Bloggers are taking sides in the congressional showdown over U.S. withdrawal from Iraq, going retro over a new version of the old Equal Rights Amendment, and getting down with, um, MC Rove.
High noon on the Hill: President Bush and "the new Congress in town" are strapping on sidearms over Iraq war funding, with Bush swearing he'll veto any bill that also sets a date for troop withdrawal and House Speaker Nancy Pelosi recommending the commander in chief take some deep, calming breaths.
At the Minneapolis Star Tribune's The Big Question, reporter Eric Black points out that deadlines are made to be broken: "The March 31 date for redeployment to be completed is explicitly described as a 'goal.' Goals can be missed; many are. The administration has already missed just about every temporal goal for its Iraq mission since the 'Mission Accomplished' banner was displayed behind Pres. Bush on the USS Lincoln on May 2, 2003. There is no 'what if' in the bill for missing the next goal either."
University of Puget Sound professor Seth Weinberger, writing at Security Dilemmas, questions Congress' methods and commitment to leaving Iraq: "The spending bill as it stands represent a congressional abdication of the role it is all too quick to loudly proclaim for itself. It is not a serious attempt to check the president, to bring the troops home, or to enforce the will of the American public. … The ultimate result of this will be nothing; until Congress grows a spine and refuses to appropriate funds for the war in Iraq, it will continue according to President Bush's plan."
The Local Crank's Patrick Barkman, a Texas lawyer, has an idea for the president: "I'd tell him to sign the Iraq Budget Supplement WITH the pullout deadline. And I'd tell him to add a one line signing statement, 'The President will enforce this act consistent with his powers as commander-in-chief.' … If the Bush White House really wants a constitutional Battle of Armageddon with Congress, this would be a blockbuster."
Daily Kos' mcjoan worries that the showdown could fracture the Democrats: "There's definitely a possibility that Bush's veto is a set up for that hit. But there are other options for the Democrats beyond sending this same bill to the floor again, and back to the President's desk in the same, or even a weakened, form. These approaches could peel off Democrats, on both sides of the debate." And Jaime at the progressive Intoxination says the media are in cahoots: "Bush will veto this bill and it will be a hard job for the Democrats to get the message out that he was the one denying the funds to our troops."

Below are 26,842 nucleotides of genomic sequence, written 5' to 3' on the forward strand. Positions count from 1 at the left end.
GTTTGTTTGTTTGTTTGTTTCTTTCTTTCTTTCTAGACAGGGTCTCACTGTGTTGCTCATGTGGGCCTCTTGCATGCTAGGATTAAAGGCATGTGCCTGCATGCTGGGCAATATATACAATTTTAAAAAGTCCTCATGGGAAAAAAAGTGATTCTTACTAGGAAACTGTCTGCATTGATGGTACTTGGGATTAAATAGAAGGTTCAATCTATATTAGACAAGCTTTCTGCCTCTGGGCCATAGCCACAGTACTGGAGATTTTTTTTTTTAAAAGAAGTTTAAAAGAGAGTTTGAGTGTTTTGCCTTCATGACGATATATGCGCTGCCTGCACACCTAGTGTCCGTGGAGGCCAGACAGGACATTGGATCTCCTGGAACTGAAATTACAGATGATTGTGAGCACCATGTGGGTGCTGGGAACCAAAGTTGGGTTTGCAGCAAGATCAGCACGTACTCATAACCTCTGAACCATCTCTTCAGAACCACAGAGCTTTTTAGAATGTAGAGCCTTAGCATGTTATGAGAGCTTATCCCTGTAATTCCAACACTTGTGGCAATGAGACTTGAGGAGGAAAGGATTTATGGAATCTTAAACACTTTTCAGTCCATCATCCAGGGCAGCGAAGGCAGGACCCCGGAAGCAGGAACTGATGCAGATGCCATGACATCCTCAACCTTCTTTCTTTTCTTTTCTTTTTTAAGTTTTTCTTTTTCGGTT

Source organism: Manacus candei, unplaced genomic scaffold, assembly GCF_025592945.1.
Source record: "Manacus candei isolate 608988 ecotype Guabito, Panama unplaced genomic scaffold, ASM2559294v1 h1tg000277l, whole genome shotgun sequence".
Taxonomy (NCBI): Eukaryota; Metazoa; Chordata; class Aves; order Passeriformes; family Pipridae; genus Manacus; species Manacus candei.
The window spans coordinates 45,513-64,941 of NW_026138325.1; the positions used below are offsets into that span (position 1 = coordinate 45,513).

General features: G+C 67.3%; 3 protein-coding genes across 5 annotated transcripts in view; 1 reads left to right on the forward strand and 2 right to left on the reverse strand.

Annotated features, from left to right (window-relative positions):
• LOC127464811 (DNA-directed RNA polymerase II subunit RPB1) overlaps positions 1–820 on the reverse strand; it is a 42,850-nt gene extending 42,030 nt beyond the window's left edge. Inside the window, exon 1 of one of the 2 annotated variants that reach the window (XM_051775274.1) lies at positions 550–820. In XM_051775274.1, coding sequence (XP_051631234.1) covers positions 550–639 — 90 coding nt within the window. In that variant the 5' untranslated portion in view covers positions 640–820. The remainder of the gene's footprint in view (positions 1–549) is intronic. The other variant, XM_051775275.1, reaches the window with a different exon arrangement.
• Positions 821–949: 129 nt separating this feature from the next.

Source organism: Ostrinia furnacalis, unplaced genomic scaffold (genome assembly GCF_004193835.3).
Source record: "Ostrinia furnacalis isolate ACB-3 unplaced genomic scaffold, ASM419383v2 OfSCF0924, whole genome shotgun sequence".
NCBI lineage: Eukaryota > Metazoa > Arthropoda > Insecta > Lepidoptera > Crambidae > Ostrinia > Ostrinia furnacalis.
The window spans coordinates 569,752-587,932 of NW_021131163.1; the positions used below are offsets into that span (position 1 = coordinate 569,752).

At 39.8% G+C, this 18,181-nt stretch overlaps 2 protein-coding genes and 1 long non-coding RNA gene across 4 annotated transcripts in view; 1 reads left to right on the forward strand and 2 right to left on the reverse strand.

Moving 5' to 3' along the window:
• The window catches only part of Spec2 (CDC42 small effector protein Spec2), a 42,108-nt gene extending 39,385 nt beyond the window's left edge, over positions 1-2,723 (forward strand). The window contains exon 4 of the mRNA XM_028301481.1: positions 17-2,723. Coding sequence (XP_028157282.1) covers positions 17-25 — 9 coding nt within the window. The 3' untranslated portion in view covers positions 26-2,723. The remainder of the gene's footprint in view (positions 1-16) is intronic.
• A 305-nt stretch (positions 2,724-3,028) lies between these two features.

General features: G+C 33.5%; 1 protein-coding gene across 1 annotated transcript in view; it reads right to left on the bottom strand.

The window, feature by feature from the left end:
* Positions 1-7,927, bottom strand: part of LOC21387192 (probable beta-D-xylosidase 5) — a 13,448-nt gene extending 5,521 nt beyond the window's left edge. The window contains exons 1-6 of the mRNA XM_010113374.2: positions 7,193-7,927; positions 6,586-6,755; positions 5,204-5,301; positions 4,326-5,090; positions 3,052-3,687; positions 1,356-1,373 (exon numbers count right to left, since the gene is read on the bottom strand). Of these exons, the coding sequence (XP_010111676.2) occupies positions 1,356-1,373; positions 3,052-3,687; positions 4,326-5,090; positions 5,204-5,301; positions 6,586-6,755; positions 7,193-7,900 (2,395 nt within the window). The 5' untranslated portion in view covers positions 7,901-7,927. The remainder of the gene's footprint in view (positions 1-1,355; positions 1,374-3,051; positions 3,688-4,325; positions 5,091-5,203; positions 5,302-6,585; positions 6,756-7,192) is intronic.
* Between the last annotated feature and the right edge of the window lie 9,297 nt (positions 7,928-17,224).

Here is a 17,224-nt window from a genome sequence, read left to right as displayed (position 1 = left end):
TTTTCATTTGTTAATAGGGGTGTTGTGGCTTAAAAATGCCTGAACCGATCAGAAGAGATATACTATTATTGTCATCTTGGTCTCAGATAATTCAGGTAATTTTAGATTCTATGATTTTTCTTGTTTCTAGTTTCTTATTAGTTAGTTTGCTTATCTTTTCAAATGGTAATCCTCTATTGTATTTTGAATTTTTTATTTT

Read more about the fight over troop withdrawal.
Everything old is new again: Following the lead of five states, the House and Senate have introduced a new version of the Equal Rights Amendment. The new-fangled Women's Equality Amendment drew out its old-fangled opponent, Eagle Forum President Phyllis Schlafly, who's now reportedly more worried about same-sex marriage than unisex bathrooms.
Positive Liberty blogger and Cato Institute researcher Jason Kuznicki is Schlafly's worst nightmare: "I am inclined to think that the Equal Rights Amendment, now known as the Women's Equality Amendment, would protect same-sex marriages under the United States Constitution. For this and for many other reasons, I support it."
Conservative SC Eagle at On Wings of Eagles sees no reason to add to the Constitution, citing the 14th Amendment: "The only way we NEED the ERA is if the women persons of this country aren't protected. But, they are. And have been for some time now. Instead of going through a lot of time and effort to enact a redundant amendment, why don't we put that effort into enforcing current laws, hmmm?" Over at Kiko's House, newspaperman Shaun Mullen sees the other side: "In my view, the ERA isn't so much progressive than commonsensical. … What may be commonsensical for you and I is, of course, anathema for people who believe that anything liberals believe in is baaaad. And that an Equal Rights Amendment will open the door to a modern day Sodom and Gomorrah, if not an armed takeover by radical lesbians. Then there are the folks with rose-colored glasses who believe that there have been so many societal advances for women that an ERA isn't necessary anymore."
Bloodthirsty Liberal believes Congress is stuck in the Wayback Machine: "This is the best the Democrats can do? Forget a September 10th mentality; I can't even figure out what year they're stuck in. … Forget the merits of the act itself—it's thirty years old! What a perfect symbol of "progressive" politics. To them, the world isn't what we wake to today. It's some bizarre combination of nostalgia and utopia. McGovern/Obama in '08."
Read more about the new push for the ERA.
Bust a move: White House adviser Karl Rove kicked it with comics from Whose Line Is It Anyway? at the Radio-Television Correspondents' Association dinner Wednesday, joking about killing small animals and playing MC Rove during a rap parody.
New Yorker James Urbaniak doesn't see the humor: "Why would a comedian at the White House Correspondents Dinner at the height of the Bush Administration's latest scandal bring Karl Rove on stage and not make the slightest reference to who the man actually is? Because that might make people uncomfortable! And we don't want that!"
Dave at Bisbah isn't feeling it, either: "Who cares if he's the architect behind one of the most destructive Administrations in American History?? He's pretending to be 'MC Rove!' Wiki-wiki, y'all! Well, you know what? I don't think I've ever watched something that has pissed me off as much as this." Over at State of the Qusan, the blogger questions the racial angle: "Why do white folks (especially conservatives) get such a kick out of imitating the very thing they will be bashing the black community about in the next breath? I am unimpressed with MC Rove."
Read more about MC Rove.